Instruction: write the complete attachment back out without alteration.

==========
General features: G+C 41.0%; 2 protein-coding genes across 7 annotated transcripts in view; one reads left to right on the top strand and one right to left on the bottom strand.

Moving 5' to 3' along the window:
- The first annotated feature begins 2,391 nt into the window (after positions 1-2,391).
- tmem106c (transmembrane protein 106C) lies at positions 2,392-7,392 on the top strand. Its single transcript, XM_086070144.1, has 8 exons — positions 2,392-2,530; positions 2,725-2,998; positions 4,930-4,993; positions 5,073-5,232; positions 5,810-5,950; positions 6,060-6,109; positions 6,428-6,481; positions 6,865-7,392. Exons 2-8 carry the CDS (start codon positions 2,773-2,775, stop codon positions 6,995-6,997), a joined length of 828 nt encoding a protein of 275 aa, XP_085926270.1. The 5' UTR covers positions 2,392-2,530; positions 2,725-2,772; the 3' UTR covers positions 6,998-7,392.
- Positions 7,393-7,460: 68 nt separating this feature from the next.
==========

General features: G+C 41.0%; 2 protein-coding genes across 7 annotated transcripts in view; one reads left to right on the top strand and one right to left on the bottom strand.

Moving 5' to 3' along the window:
- The first annotated feature begins 2,391 nt into the window (after positions 1-2,391).
- tmem106c (transmembrane protein 106C) lies at positions 2,392-7,392 on the top strand. Its single transcript, XM_086070144.1, has 8 exons — positions 2,392-2,530; positions 2,725-2,998; positions 4,930-4,993; positions 5,073-5,232; positions 5,810-5,950; positions 6,060-6,109; positions 6,428-6,481; positions 6,865-7,392. Exons 2-8 carry the CDS (start codon positions 2,773-2,775, stop codon positions 6,995-6,997), a joined length of 828 nt encoding a protein of 275 aa, XP_085926270.1. The 5' UTR covers positions 2,392-2,530; positions 2,725-2,772; the 3' UTR covers positions 6,998-7,392.
- Positions 7,393-7,460: 68 nt separating this feature from the next.